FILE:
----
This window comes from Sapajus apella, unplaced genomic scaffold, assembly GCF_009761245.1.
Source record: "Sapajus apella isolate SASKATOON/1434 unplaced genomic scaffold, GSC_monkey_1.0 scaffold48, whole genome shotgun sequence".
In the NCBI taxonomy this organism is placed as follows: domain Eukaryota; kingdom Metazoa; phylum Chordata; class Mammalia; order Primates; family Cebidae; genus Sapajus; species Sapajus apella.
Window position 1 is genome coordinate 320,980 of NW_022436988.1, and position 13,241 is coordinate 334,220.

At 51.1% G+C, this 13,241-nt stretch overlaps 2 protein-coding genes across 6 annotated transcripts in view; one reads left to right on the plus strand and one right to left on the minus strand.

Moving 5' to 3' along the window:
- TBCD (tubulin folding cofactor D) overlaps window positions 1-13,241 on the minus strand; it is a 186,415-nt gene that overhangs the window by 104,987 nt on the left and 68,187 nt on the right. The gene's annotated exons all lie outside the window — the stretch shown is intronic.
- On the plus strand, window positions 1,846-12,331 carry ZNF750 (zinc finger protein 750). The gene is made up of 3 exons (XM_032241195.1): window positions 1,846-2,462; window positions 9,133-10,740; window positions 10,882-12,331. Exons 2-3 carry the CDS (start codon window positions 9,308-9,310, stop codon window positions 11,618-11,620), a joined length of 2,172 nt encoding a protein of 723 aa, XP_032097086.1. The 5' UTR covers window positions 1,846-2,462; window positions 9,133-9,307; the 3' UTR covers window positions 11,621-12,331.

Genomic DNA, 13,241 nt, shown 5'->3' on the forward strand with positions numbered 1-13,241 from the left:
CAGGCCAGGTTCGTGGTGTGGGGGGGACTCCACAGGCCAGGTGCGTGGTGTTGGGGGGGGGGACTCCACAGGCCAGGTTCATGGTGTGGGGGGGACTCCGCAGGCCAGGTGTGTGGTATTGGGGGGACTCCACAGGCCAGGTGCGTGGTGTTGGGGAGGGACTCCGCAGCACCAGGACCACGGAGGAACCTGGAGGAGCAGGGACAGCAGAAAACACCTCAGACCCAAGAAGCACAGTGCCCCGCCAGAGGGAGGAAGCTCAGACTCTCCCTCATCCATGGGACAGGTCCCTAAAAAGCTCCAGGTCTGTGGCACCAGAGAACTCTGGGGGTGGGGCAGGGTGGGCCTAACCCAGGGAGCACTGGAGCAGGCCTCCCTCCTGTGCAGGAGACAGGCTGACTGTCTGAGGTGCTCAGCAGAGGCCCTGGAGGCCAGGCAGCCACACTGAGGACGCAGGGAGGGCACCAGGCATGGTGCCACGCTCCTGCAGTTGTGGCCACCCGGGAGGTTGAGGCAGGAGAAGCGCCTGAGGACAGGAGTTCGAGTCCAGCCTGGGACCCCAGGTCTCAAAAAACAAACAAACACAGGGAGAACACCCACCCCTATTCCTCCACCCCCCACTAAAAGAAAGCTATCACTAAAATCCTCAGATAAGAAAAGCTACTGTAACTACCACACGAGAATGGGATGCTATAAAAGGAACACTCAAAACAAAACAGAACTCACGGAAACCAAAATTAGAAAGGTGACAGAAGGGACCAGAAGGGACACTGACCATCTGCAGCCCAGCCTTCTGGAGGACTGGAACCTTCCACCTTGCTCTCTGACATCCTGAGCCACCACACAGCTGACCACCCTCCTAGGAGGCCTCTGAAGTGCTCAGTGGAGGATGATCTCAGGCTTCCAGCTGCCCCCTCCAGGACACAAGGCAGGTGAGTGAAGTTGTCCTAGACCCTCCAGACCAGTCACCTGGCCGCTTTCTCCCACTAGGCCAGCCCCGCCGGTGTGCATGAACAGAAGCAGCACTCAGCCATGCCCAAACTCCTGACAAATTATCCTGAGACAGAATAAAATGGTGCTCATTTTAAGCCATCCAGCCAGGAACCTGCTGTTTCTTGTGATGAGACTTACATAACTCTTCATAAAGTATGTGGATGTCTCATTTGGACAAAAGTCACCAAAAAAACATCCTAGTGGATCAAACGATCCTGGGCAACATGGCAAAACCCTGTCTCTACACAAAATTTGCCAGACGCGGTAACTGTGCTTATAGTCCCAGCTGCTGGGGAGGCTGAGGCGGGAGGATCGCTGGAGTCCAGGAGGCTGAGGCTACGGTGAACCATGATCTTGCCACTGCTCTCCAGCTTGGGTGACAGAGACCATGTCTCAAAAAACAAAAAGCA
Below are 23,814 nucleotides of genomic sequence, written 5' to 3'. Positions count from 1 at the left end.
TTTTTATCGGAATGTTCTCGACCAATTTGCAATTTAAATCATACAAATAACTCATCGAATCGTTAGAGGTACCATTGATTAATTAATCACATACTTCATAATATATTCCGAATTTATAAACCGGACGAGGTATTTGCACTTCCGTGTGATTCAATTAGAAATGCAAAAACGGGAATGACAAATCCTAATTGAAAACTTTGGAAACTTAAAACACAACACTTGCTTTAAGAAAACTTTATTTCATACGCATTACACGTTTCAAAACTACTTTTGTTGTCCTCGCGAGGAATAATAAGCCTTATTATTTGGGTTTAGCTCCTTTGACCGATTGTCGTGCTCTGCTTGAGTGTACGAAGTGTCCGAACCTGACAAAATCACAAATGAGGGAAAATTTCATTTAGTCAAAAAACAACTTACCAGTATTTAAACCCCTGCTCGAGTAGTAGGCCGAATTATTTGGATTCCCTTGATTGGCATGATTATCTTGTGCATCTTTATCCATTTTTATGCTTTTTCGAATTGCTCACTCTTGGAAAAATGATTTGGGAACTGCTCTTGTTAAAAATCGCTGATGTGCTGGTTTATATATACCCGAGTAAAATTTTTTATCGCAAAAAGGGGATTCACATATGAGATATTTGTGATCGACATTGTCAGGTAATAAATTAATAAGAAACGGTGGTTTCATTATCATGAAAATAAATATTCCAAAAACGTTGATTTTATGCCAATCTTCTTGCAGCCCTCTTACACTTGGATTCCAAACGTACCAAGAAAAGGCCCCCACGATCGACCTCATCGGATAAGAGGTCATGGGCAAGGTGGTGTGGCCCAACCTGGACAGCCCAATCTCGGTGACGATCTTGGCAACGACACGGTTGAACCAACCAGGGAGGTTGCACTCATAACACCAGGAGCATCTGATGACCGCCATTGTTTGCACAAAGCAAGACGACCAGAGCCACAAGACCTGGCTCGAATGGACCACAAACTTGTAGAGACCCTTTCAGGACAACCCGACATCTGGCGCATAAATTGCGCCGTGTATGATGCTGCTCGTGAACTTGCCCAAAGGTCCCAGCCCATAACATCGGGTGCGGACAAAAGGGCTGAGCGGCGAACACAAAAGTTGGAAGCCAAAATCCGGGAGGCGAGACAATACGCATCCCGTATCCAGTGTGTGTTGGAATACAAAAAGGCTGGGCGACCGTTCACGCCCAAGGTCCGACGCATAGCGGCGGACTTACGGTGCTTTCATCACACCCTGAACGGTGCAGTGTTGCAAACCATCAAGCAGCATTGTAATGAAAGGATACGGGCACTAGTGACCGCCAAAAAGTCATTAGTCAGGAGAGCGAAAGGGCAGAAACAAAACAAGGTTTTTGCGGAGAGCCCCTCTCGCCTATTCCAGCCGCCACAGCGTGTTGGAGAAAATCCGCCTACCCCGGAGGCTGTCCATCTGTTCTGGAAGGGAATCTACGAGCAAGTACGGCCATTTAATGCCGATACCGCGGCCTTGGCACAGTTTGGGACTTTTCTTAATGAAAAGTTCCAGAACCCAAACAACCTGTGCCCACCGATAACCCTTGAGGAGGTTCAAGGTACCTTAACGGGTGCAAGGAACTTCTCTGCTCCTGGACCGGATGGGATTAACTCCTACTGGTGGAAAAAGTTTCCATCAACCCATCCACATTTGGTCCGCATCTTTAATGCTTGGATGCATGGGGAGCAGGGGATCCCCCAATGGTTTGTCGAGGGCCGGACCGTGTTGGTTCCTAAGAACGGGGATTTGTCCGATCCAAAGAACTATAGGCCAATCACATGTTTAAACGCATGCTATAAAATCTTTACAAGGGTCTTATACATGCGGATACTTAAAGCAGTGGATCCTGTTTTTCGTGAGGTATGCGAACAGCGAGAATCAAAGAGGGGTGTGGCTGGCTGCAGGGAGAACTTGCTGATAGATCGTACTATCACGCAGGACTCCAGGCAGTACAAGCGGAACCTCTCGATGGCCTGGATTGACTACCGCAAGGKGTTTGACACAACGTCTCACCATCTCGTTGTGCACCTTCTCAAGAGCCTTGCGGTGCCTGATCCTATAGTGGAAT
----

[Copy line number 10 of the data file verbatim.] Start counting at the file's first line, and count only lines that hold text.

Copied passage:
CAGGCCAGGTTCGTGGTGTGGGGGGGACTCCACAGGCCAGGTGCGTGGTGTTGGGGGGGGGGACTCCACAGGCCAGGTTCATGGTGTGGGGGGGACTCCGCAGGCCAGGTGTGTGGTATTGGGGGGACTCCACAGGCCAGGTGCGTGGTGTTGGGGAGGGACTCCGCAGCACCAGGACCACGGAGGAACCTGGAGGAGCAGGGACAGCAGAAAACACCTCAGACCCAAGAAGCACAGTGCCCCGCCAGAGGGAGGAAGCTCAGACTCTCCCTCATCCATGGGACAGGTCCCTAAAAAGCTCCAGGTCTGTGGCACCAGAGAACTCTGGGGGTGGGGCAGGGTGGGCCTAACCCAGGGAGCACTGGAGCAGGCCTCCCTCCTGTGCAGGAGACAGGCTGACTGTCTGAGGTGCTCAGCAGAGGCCCTGGAGGCCAGGCAGCCACACTGAGGACGCAGGGAGGGCACCAGGCATGGTGCCACGCTCCTGCAGTTGTGGCCACCCGGGAGGTTGAGGCAGGAGAAGCGCCTGAGGACAGGAGTTCGAGTCCAGCCTGGGACCCCAGGTCTCAAAAAACAAACAAACACAGGGAGAACACCCACCCCTATTCCTCCACCCCCCACTAAAAGAAAGCTATCACTAAAATCCTCAGATAAGAAAAGCTACTGTAACTACCACACGAGAATGGGATGCTATAAAAGGAACACTCAAAACAAAACAGAACTCACGGAAACCAAAATTAGAAAGGTGACAGAAGGGACCAGAAGGGACACTGACCATCTGCAGCCCAGCCTTCTGGAGGACTGGAACCTTCCACCTTGCTCTCTGACATCCTGAGCCACCACACAGCTGACCACCCTCCTAGGAGGCCTCTGAAGTGCTCAGTGGAGGATGATCTCAGGCTTCCAGCTGCCCCCTCCAGGACACAAGGCAGGTGAGTGAAGTTGTCCTAGACCCTCCAGACCAGTCACCTGGCCGCTTTCTCCCACTAGGCCAGCCCCGCCGGTGTGCATGAACAGAAGCAGCACTCAGCCATGCCCAAACTCCTGACAAATTATCCTGAGACAGAATAAAATGGTGCTCATTTTAAGCCATCCAGCCAGGAACCTGCTGTTTCTTGTGATGAGACTTACATAACTCTTCATAAAGTATGTGGATGTCTCATTTGGACAAAAGTCACCAAAAAAACATCCTAGTGGATCAAACGATCCTGGGCAACATGGCAAAACCCTGTCTCTACACAAAATTTGCCAGACGCGGTAACTGTGCTTATAGTCCCAGCTGCTGGGGAGGCTGAGGCGGGAGGATCGCTGGAGTCCAGGAGGCTGAGGCTACGGTGAACCATGATCTTGCCACTGCTCTCCAGCTTGGGTGACAGAGACCATGTCTCAAAAAACAAAAAGCA